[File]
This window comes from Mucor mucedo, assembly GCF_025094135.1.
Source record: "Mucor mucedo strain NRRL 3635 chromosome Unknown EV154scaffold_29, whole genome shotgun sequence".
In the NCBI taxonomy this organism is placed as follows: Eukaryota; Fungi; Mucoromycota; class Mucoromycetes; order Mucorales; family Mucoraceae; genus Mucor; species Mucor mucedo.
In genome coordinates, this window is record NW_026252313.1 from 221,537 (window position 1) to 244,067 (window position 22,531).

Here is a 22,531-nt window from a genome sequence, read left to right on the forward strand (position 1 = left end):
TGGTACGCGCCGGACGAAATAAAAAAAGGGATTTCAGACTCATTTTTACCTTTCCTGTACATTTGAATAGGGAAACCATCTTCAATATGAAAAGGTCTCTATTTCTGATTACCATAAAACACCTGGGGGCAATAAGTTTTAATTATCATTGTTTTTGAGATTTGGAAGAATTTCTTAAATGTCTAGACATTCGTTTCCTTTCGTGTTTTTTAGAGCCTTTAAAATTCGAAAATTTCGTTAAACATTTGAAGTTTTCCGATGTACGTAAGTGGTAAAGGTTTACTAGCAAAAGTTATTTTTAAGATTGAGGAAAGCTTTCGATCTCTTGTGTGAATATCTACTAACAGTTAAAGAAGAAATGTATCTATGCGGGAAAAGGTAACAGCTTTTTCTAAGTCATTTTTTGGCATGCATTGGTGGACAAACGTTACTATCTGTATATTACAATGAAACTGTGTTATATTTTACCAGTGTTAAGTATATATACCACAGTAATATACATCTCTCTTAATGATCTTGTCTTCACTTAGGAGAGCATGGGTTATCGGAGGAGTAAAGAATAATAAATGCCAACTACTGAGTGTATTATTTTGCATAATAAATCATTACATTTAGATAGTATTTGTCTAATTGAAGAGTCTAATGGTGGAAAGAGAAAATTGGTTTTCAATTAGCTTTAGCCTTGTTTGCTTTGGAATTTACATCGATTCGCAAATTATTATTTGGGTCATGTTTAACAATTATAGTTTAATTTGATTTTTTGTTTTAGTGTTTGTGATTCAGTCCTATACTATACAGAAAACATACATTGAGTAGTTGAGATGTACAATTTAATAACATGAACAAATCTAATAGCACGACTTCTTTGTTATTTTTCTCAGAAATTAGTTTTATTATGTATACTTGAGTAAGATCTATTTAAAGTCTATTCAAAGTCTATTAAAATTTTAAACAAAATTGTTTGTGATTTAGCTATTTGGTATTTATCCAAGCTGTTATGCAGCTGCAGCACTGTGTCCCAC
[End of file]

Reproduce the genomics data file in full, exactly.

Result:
This window comes from Mucor mucedo, assembly GCF_025094135.1.
Source record: "Mucor mucedo strain NRRL 3635 chromosome Unknown EV154scaffold_29, whole genome shotgun sequence".
In the NCBI taxonomy this organism is placed as follows: Eukaryota; Fungi; Mucoromycota; class Mucoromycetes; order Mucorales; family Mucoraceae; genus Mucor; species Mucor mucedo.
In genome coordinates, this window is record NW_026252313.1 from 221,537 (window position 1) to 244,067 (window position 22,531).

Here is a 22,531-nt window from a genome sequence, read left to right on the forward strand (position 1 = left end):
TGGTACGCGCCGGACGAAATAAAAAAAGGGATTTCAGACTCATTTTTACCTTTCCTGTACATTTGAATAGGGAAACCATCTTCAATATGAAAAGGTCTCTATTTCTGATTACCATAAAACACCTGGGGGCAATAAGTTTTAATTATCATTGTTTTTGAGATTTGGAAGAATTTCTTAAATGTCTAGACATTCGTTTCCTTTCGTGTTTTTTAGAGCCTTTAAAATTCGAAAATTTCGTTAAACATTTGAAGTTTTCCGATGTACGTAAGTGGTAAAGGTTTACTAGCAAAAGTTATTTTTAAGATTGAGGAAAGCTTTCGATCTCTTGTGTGAATATCTACTAACAGTTAAAGAAGAAATGTATCTATGCGGGAAAAGGTAACAGCTTTTTCTAAGTCATTTTTTGGCATGCATTGGTGGACAAACGTTACTATCTGTATATTACAATGAAACTGTGTTATATTTTACCAGTGTTAAGTATATATACCACAGTAATATACATCTCTCTTAATGATCTTGTCTTCACTTAGGAGAGCATGGGTTATCGGAGGAGTAAAGAATAATAAATGCCAACTACTGAGTGTATTATTTTGCATAATAAATCATTACATTTAGATAGTATTTGTCTAATTGAAGAGTCTAATGGTGGAAAGAGAAAATTGGTTTTCAATTAGCTTTAGCCTTGTTTGCTTTGGAATTTACATCGATTCGCAAATTATTATTTGGGTCATGTTTAACAATTATAGTTTAATTTGATTTTTTGTTTTAGTGTTTGTGATTCAGTCCTATACTATACAGAAAACATACATTGAGTAGTTGAGATGTACAATTTAATAACATGAACAAATCTAATAGCACGACTTCTTTGTTATTTTTCTCAGAAATTAGTTTTATTATGTATACTTGAGTAAGATCTATTTAAAGTCTATTCAAAGTCTATTAAAATTTTAAACAAAATTGTTTGTGATTTAGCTATTTGGTATTTATCCAAGCTGTTATGCAGCTGCAGCACTGTGTCCCAC